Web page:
A group of drugs used to treat high blood pressure and heart failure
Angiotensin II blocker drugs, a group of drugs also known as angiotensin II receptor blockers (ARBs), are used to treat high blood pressure (see Hypertension) and chronic heart failure. The drugs may be used to treat people with high blood pressure who also have thickening of the heart muscle or diabetes mellitus. ARBs are also commonly prescribed for people with high blood pressure who have unacceptable side effects from other antihypertensives, particularly ACE inhibitors. Occasionally, an ARB may be used in combination with an ACE inhibitor to treat some cases of heart failure.
ARBs work by blocking the action of the substance known as angiotensin II, which is produced naturally by the body and causes blood vessels to constrict. As a result, the blood vessels are able to dilate and blood pressure is reduced.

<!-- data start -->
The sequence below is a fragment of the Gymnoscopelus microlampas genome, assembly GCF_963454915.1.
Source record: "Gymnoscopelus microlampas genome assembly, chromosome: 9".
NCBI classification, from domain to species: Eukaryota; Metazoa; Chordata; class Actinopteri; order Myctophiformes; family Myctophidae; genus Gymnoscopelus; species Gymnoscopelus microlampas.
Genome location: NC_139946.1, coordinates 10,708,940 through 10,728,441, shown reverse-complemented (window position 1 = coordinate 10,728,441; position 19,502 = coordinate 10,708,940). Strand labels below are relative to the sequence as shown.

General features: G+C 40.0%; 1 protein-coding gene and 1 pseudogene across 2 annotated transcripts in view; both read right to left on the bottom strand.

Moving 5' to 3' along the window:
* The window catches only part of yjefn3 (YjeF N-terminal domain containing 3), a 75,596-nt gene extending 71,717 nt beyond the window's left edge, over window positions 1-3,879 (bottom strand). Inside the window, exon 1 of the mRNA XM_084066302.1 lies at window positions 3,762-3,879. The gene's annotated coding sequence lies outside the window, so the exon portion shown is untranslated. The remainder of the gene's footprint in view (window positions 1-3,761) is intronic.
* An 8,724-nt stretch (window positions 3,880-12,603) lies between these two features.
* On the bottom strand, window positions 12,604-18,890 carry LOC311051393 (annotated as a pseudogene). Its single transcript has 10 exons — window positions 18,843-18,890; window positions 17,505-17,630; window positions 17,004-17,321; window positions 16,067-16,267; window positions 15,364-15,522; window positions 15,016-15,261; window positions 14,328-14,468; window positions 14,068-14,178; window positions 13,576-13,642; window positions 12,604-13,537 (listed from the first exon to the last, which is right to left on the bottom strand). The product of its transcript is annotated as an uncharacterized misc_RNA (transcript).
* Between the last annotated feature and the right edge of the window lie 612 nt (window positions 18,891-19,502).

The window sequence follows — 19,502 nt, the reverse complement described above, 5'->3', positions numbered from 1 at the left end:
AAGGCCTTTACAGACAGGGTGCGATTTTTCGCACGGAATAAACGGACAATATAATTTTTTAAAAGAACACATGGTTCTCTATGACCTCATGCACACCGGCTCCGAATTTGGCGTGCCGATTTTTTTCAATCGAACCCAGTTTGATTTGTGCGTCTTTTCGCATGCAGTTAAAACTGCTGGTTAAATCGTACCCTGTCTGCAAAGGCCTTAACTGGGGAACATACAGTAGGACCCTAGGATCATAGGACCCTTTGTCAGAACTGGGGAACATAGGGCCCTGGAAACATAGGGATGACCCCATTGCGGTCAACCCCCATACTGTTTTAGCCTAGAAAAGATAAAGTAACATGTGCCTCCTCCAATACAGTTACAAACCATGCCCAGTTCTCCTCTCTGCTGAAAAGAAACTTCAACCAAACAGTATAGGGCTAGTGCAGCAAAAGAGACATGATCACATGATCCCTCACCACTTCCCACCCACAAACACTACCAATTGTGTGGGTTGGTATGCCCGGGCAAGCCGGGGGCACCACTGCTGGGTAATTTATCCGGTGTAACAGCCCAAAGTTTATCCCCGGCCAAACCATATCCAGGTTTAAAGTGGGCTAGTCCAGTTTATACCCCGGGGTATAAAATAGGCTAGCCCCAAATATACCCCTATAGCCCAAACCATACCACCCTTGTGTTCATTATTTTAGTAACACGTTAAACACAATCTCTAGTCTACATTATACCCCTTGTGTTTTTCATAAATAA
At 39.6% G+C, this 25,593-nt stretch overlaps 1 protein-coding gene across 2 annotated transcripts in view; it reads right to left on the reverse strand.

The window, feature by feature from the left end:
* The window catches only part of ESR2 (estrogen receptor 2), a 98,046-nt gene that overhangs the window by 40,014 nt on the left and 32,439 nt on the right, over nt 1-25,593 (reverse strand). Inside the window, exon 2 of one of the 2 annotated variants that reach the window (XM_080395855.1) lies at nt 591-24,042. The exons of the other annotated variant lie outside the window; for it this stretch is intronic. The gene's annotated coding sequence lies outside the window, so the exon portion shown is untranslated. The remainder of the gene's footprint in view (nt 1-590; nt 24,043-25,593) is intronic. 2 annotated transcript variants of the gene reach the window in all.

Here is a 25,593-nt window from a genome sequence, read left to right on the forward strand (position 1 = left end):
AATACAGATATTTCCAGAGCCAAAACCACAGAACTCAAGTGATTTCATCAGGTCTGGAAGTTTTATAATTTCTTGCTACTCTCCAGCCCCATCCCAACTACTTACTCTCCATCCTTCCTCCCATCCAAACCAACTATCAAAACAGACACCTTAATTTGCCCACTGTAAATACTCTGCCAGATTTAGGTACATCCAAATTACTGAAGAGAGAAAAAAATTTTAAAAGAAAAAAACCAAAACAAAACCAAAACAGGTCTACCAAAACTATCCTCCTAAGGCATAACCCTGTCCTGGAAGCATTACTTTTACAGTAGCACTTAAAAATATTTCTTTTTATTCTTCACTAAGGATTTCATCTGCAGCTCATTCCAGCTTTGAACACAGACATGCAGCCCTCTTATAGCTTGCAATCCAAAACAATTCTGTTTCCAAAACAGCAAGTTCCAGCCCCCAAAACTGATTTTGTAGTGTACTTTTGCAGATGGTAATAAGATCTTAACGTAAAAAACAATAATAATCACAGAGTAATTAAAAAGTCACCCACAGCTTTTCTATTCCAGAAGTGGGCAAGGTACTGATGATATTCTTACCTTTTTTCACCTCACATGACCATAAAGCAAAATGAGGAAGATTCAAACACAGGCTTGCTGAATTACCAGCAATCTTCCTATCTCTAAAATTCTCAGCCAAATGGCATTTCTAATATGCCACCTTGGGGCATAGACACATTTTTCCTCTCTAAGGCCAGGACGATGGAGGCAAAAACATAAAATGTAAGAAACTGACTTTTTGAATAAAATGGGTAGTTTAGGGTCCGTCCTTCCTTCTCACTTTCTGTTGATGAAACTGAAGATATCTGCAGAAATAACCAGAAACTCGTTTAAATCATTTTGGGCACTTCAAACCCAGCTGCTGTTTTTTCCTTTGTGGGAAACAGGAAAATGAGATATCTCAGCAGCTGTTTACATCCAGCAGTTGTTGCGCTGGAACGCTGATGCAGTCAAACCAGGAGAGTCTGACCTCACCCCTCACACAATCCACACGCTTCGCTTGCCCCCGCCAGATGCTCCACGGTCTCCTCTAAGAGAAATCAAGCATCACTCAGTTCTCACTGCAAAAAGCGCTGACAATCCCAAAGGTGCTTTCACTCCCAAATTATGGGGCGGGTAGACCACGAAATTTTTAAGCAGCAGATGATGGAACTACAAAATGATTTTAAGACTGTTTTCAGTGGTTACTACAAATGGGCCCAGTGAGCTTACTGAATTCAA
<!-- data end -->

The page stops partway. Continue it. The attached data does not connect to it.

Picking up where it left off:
How are they used?
ARBs, available as oral preparations, are usually prescribed at a low dose initially. The dose is then gradually increased over several weeks until the lowest effective dose is found.
The most common side effects that ARBs cause are light-headedness and dizziness but they are usually mild. ARBs are much less likely than ACE inhibitors to cause a persistent dry cough and are therefore a possible alternative for people who have to discontinue ACE inhibitors because of the side effects.
From the 2010 revision of the Complete Home Medical Guide © Dorling Kindersley Limited.
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